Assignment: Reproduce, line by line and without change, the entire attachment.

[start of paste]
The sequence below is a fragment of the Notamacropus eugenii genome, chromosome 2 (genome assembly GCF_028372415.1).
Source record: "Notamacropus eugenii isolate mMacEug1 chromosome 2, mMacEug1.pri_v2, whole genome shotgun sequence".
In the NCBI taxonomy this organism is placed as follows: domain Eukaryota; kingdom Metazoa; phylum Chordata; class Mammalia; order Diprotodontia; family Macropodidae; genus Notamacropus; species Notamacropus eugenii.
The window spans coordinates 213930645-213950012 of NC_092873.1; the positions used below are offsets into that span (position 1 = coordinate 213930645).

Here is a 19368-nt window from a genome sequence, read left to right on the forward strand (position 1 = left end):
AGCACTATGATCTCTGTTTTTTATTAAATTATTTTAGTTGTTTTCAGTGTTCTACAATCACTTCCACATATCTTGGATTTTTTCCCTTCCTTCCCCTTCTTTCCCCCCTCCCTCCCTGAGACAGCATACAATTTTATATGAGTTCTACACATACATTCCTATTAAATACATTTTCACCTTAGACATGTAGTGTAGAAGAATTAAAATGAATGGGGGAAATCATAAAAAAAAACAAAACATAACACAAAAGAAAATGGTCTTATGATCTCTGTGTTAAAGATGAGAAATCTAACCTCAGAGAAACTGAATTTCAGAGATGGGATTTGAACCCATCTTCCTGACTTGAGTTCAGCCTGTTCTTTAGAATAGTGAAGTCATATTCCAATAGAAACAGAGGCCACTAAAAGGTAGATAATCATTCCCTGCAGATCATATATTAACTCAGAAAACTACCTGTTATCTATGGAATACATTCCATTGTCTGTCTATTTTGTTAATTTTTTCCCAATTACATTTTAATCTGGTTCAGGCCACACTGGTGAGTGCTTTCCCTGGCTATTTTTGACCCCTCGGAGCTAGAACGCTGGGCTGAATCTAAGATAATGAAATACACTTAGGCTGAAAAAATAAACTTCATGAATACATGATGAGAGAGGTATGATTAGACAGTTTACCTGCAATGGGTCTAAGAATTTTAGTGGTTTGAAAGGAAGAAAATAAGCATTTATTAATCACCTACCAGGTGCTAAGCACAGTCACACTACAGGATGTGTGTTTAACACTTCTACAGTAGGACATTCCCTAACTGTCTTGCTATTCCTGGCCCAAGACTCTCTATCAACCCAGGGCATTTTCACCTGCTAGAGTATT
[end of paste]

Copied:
The sequence below is a fragment of the Notamacropus eugenii genome, chromosome 2 (genome assembly GCF_028372415.1).
Source record: "Notamacropus eugenii isolate mMacEug1 chromosome 2, mMacEug1.pri_v2, whole genome shotgun sequence".
In the NCBI taxonomy this organism is placed as follows: domain Eukaryota; kingdom Metazoa; phylum Chordata; class Mammalia; order Diprotodontia; family Macropodidae; genus Notamacropus; species Notamacropus eugenii.
The window spans coordinates 213930645-213950012 of NC_092873.1; the positions used below are offsets into that span (position 1 = coordinate 213930645).

Here is a 19368-nt window from a genome sequence, read left to right on the forward strand (position 1 = left end):
AGCACTATGATCTCTGTTTTTTATTAAATTATTTTAGTTGTTTTCAGTGTTCTACAATCACTTCCACATATCTTGGATTTTTTCCCTTCCTTCCCCTTCTTTCCCCCCTCCCTCCCTGAGACAGCATACAATTTTATATGAGTTCTACACATACATTCCTATTAAATACATTTTCACCTTAGACATGTAGTGTAGAAGAATTAAAATGAATGGGGGAAATCATAAAAAAAAACAAAACATAACACAAAAGAAAATGGTCTTATGATCTCTGTGTTAAAGATGAGAAATCTAACCTCAGAGAAACTGAATTTCAGAGATGGGATTTGAACCCATCTTCCTGACTTGAGTTCAGCCTGTTCTTTAGAATAGTGAAGTCATATTCCAATAGAAACAGAGGCCACTAAAAGGTAGATAATCATTCCCTGCAGATCATATATTAACTCAGAAAACTACCTGTTATCTATGGAATACATTCCATTGTCTGTCTATTTTGTTAATTTTTTCCCAATTACATTTTAATCTGGTTCAGGCCACACTGGTGAGTGCTTTCCCTGGCTATTTTTGACCCCTCGGAGCTAGAACGCTGGGCTGAATCTAAGATAATGAAATACACTTAGGCTGAAAAAATAAACTTCATGAATACATGATGAGAGAGGTATGATTAGACAGTTTACCTGCAATGGGTCTAAGAATTTTAGTGGTTTGAAAGGAAGAAAATAAGCATTTATTAATCACCTACCAGGTGCTAAGCACAGTCACACTACAGGATGTGTGTTTAACACTTCTACAGTAGGACATTCCCTAACTGTCTTGCTATTCCTGGCCCAAGACTCTCTATCAACCCAGGGCATTTTCACCTGCTAGAGTATT